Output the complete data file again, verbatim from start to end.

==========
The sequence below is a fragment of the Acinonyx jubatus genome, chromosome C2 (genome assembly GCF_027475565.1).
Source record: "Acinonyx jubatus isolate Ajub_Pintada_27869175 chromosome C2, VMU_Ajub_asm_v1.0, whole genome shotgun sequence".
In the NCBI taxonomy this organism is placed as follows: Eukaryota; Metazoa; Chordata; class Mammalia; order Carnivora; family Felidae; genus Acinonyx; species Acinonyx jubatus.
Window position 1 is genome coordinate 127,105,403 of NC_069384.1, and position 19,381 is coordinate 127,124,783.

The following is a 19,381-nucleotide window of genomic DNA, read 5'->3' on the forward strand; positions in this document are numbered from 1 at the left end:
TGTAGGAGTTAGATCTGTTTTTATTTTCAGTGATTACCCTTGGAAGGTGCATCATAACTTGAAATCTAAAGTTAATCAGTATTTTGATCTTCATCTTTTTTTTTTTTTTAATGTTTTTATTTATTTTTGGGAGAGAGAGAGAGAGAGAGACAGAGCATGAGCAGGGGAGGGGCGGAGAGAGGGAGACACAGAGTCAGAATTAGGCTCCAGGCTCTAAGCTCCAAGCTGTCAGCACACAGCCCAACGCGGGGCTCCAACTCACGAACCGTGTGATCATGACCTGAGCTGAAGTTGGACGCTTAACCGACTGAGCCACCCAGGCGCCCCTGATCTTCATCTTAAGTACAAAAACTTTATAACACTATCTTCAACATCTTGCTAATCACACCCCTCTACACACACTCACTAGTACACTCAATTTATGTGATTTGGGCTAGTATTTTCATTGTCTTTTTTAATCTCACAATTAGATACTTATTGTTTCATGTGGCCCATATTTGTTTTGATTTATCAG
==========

The sequence below is a fragment of the Acinonyx jubatus genome, chromosome C2 (genome assembly GCF_027475565.1).
Source record: "Acinonyx jubatus isolate Ajub_Pintada_27869175 chromosome C2, VMU_Ajub_asm_v1.0, whole genome shotgun sequence".
In the NCBI taxonomy this organism is placed as follows: Eukaryota; Metazoa; Chordata; class Mammalia; order Carnivora; family Felidae; genus Acinonyx; species Acinonyx jubatus.
Window position 1 is genome coordinate 127,105,403 of NC_069384.1, and position 19,381 is coordinate 127,124,783.

The following is a 19,381-nucleotide window of genomic DNA, read 5'->3' on the forward strand; positions in this document are numbered from 1 at the left end:
TGTAGGAGTTAGATCTGTTTTTATTTTCAGTGATTACCCTTGGAAGGTGCATCATAACTTGAAATCTAAAGTTAATCAGTATTTTGATCTTCATCTTTTTTTTTTTTTTAATGTTTTTATTTATTTTTGGGAGAGAGAGAGAGAGAGAGACAGAGCATGAGCAGGGGAGGGGCGGAGAGAGGGAGACACAGAGTCAGAATTAGGCTCCAGGCTCTAAGCTCCAAGCTGTCAGCACACAGCCCAACGCGGGGCTCCAACTCACGAACCGTGTGATCATGACCTGAGCTGAAGTTGGACGCTTAACCGACTGAGCCACCCAGGCGCCCCTGATCTTCATCTTAAGTACAAAAACTTTATAACACTATCTTCAACATCTTGCTAATCACACCCCTCTACACACACTCACTAGTACACTCAATTTATGTGATTTGGGCTAGTATTTTCATTGTCTTTTTTAATCTCACAATTAGATACTTATTGTTTCATGTGGCCCATATTTGTTTTGATTTATCAG